Monday, May 16, 2022

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People & Pets

A mutt’s best friend


Like clockwork, Tyler Hall wakes up each morning to a face-licking from his dog, Kingsley, at about 6:30 a.m. And from there, he and Kingsley start their daily routines as man and BFF — “best furry friend.”

“I don’t even need an alarm clock,” said Hall.


When dogs lap up water, they don’t cup their tongue and lift it in, they curl it backward while quickly pulling it out of the water, which splashes the liquid into their mouth.

Then the duo eats some eggs — Hall makes his over easy, but Kingsley prefers scrambled.

“He goes crazy for bacon grease,” Hall says. “I’ll pour it over the top of his food.”

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The dog might not like runny eggs, but going for a run is another matter.

“He’s pretty spoiled,” says Hall. “I take him for at least two or three walks a day. Every morning and then again when I get home.”

Kingsley will be 2 years old this month. Hall isn’t sure how they will celebrate, but last year will be tough to beat. Hall baked a dog-bone-shaped cake.

“No candles, though,” Hall assures. “Mixing Kingsley and fire isn’t a good idea.”

Hall rescued Kingsley as a puppy from a modern day pound (or kill shelter), and it was love at first pant.

“He was a cute little guy, and then he turned into a giant moose,” Hall says.

Patriots for Pets in Mason City, where Kingsley was rescued from, is akin to an underground railroad for canines.

“In San Antonio, they euthanize 1,500 dogs per month,” explains Hall. “So every two months, Patriots for Pets will drive down, fill the van with as many dogs as the code will allow and bring them all back.”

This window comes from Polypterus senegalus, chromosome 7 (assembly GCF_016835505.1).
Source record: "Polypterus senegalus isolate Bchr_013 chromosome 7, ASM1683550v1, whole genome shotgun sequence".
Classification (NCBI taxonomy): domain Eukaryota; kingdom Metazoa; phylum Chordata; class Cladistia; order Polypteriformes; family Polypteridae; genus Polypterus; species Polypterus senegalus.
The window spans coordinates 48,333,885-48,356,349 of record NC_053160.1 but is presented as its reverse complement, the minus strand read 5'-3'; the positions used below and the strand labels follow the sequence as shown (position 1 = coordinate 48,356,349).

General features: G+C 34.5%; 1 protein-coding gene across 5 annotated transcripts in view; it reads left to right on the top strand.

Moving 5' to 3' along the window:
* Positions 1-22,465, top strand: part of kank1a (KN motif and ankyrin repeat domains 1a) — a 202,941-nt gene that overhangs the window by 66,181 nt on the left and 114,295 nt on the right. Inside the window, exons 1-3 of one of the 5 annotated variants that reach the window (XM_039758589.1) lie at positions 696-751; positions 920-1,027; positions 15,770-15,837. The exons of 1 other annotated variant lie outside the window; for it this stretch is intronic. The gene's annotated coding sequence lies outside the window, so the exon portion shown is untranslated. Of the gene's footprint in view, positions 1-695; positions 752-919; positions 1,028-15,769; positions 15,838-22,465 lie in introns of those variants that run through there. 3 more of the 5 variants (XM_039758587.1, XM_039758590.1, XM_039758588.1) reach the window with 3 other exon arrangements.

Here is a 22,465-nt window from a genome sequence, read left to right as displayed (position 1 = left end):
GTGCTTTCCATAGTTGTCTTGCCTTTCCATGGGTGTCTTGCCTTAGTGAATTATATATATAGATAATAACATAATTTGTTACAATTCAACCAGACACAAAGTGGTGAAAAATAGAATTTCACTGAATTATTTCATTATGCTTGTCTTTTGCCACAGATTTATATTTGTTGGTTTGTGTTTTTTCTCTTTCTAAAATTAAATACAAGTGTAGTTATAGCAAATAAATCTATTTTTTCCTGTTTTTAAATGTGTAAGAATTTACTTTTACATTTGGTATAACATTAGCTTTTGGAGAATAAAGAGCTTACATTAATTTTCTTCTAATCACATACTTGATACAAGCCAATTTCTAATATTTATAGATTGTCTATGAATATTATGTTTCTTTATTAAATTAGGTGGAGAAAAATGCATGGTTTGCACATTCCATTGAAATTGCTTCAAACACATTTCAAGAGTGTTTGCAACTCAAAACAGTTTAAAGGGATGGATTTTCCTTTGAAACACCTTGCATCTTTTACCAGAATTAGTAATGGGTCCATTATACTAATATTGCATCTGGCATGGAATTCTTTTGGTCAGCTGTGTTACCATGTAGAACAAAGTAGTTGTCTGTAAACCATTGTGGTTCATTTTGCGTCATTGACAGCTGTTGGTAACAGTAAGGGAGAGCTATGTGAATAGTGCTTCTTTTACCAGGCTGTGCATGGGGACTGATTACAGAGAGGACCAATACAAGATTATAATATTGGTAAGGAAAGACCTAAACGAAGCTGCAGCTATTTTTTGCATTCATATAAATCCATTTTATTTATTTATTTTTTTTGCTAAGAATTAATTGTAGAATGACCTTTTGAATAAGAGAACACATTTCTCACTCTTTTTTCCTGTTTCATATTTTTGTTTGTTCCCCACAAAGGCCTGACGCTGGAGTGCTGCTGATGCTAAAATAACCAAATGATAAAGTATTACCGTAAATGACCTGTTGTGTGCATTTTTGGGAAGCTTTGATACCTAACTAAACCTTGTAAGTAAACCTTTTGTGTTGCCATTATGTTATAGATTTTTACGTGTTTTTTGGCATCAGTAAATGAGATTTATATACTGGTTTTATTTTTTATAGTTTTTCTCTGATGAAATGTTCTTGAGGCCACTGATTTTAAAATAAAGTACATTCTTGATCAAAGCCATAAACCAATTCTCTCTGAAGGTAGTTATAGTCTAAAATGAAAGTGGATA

Kingsley is one of the refugees.

“I’ve always been a fan of big dogs,” he said. “Big slobbery dogs. Mutts seem to be friendlier.”

The other dogs at the park seem to agree. Kingsley is popular and easily makes friends.

“Whatever goes on at the dog park, stays at the dog park,” laughs Hall. “Chase dogs or be chased, that’s his favorite thing to do.”


Kingsley was a puppy. Now he’s a bigger puppy. And Tyler Hall’s love of his mutt has only grown greater. He saw the little puppy in the modern day pound, and it was love at first pant. “He was a cute little guy, and then he turned into a giant moose.”

Kingsley has been trained to do some tricks.

“He’ll sit, stay, lay down and fetch,” Hall said, and he also likes to dig holes in the sand at the beach.

But he doesn’t always obey, including when he’s told to roll over.

“Noooo… he doesn’t do that yet,” Hall said. “When he’s in trouble, I say, ‘Kingsley James!’ That’s how he knows. Then he puts his tail in between his legs.”

But it’s good to be Kingsley. The mutt rarely hears his middle name, and his biggest worry is how long he’ll have to wait to see his best friend return each day for a run. For Hall and Kingsley, that old cliché rings true — a dog is a man’s best friend.

“There is something to be said about that,” he said. “It’s honestly true.”




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